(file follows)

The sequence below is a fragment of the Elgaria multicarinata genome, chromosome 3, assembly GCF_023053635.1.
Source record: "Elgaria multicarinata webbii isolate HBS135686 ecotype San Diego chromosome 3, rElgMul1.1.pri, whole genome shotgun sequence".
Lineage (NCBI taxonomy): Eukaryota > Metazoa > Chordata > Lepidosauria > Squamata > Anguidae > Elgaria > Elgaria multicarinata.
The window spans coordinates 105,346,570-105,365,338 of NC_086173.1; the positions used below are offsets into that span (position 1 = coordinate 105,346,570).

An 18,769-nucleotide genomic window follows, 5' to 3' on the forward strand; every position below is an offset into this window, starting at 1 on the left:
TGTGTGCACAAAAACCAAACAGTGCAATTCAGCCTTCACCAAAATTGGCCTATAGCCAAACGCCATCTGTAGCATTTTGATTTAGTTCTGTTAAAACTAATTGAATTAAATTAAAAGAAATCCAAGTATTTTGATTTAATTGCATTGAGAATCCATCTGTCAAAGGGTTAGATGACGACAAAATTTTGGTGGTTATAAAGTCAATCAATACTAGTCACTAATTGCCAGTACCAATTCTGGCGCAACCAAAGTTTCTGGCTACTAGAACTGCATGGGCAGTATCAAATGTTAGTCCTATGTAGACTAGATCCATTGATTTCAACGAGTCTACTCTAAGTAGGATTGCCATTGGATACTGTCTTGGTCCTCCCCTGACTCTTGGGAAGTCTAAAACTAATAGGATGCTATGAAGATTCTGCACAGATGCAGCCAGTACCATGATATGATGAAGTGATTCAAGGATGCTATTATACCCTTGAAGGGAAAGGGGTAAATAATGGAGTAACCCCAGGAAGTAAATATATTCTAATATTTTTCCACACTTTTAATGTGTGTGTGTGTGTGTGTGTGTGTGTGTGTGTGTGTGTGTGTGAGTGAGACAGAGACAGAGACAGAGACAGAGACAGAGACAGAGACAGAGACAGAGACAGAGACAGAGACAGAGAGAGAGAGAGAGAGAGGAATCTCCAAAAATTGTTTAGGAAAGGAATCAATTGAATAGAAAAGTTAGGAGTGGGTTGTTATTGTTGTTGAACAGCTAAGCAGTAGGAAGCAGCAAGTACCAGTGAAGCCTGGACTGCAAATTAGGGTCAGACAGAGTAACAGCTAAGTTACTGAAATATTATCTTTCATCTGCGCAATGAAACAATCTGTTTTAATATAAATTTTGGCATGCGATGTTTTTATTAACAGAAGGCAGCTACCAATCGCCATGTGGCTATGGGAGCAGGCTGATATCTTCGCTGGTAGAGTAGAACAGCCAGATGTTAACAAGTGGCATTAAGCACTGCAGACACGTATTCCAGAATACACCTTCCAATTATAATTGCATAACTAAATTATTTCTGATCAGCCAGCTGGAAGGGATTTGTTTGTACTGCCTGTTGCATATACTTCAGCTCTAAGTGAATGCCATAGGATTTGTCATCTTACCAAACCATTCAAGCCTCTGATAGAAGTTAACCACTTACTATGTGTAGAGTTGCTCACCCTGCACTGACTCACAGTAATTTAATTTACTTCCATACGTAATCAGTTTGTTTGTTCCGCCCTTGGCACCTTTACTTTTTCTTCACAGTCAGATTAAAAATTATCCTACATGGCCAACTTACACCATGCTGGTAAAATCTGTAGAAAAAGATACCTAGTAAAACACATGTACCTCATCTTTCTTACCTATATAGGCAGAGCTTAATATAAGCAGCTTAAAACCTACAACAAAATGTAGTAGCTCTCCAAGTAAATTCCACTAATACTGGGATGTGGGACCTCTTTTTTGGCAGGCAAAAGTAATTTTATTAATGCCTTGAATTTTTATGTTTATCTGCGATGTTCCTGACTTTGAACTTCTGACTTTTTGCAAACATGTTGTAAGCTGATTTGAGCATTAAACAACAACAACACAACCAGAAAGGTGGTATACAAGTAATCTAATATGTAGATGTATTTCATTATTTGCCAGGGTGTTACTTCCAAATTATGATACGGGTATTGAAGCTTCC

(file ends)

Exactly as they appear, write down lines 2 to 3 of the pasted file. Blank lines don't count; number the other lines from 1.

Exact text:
Source record: "Elgaria multicarinata webbii isolate HBS135686 ecotype San Diego chromosome 3, rElgMul1.1.pri, whole genome shotgun sequence".
Lineage (NCBI taxonomy): Eukaryota > Metazoa > Chordata > Lepidosauria > Squamata > Anguidae > Elgaria > Elgaria multicarinata.